ZOOS ARE DETRIMENTAL FOR ANIMALS’ HEALTH AND HAPPINESS
March 8, 2017
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Zoos portray an image of positivity and sincere concern for the well-being of animals. However, they actually they collect different species for the purpose of entertainment and deprive them of their natural environment.
One common misconception is that zoos serve to educate visitors; however, in reality, visitors do not spend more than a couple minutes at each exhibit. This is because there are many exhibits and visitors want to view as many as they can. In order to fully experience each exhibit, visitors would need to spend multiple days visiting the zoo. Moreover, the imprisonment of animals teaches children that confining animals in cages for personal entertainment is acceptable.
“I believe that if the animal is captured from the wild, it will not be beneficial to the animal for entertainment reasons,” said Allied Health teacher Doris McConnell. “If the animal is injured, then it should stay in a part that rehabilitates, but not for entertainment. Once it is well enough, it should be returned to its habitat.”
Zoos attract the attention of many, but the majority of zoos do not receive enough profit annually. In order to compensate for their losses, corners are cut and costs are contracted at the expense of the quality of care of its animals. This includes reducing the sizes of enclosures and displaying popular animals to appeal to more visitors.
An example of this is the Woburn Safari Park, a famous zoos in the UK. According to the Captive Animals’ Protection Agency, they kept lions cramped unsuitable cages for up to 18 hours a day. Lions are not an endangered species and do not belong in restricting enclosures.
AP Environmental Science teacher Kristian Cole said, “Some of these zoos need to step up their game on the animals they select for captivity. We need to make sure to maintain the standards of these zoos. It’s good that the public is putting pressure on zoos when they’re not doing the things they need to do to keep these animals healthy.”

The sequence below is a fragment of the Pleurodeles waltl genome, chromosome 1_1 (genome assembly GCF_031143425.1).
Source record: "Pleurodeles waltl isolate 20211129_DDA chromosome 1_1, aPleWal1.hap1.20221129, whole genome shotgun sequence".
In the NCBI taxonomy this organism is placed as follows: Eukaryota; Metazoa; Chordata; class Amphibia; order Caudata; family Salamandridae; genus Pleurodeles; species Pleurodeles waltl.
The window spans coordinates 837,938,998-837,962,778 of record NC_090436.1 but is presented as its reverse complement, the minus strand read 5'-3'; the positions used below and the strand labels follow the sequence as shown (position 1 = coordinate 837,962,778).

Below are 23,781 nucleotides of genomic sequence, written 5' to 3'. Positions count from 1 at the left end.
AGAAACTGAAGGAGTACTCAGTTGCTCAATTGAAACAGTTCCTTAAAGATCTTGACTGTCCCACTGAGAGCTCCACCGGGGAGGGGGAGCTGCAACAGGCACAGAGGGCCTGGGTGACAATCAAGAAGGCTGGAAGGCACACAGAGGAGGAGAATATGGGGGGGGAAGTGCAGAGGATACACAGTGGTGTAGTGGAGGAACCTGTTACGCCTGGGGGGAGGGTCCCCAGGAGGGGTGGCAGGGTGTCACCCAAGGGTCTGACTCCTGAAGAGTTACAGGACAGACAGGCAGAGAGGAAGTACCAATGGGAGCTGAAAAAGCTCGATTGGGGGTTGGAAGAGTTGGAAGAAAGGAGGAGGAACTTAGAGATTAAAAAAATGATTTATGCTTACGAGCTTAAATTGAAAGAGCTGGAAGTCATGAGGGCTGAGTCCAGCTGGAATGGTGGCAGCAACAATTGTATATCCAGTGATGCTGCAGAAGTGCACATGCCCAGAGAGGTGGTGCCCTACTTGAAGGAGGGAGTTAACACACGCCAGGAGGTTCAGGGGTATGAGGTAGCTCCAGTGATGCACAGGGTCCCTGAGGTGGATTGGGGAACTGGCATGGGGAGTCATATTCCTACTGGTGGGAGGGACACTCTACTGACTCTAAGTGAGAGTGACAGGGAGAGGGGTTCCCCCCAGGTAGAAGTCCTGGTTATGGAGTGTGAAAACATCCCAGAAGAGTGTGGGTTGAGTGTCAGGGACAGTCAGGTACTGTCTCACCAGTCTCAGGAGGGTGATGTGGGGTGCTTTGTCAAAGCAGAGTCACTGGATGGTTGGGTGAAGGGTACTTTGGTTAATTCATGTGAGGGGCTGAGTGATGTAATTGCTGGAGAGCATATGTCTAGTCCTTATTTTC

While it is true that many zoos are participating in the conservation of endangered animals, they also have to make sure that they sell enough tickets to make a profit and continue to run the zoo. To do this, zoos have to exhibit more animals that are more beloved and favored by visitors, such as penguins and sloths.
The enclosures at zoos have limited space and many animals are forced into the cramped space. Captivity prevents animals from performing innate actions, such as foraging or choosing their mates. While zoos have made an effort to replicate the natural ecosystems for the animals, it is still not the same as the natural environment that they were born in.
“As a student in the vet program of allied health, our job is to learn to help and rehabilitate animals,” said senior Rachel Irvin. “What I think is negative [about zoos] is the fact that they may keep these animals even when they are well and ready to go back to the wild.”
Zoos should only feature injured animals for rehabilitation and provide safe environments for endangered species. Other animals do not belong in cages; they should be able to live in their natural habitats.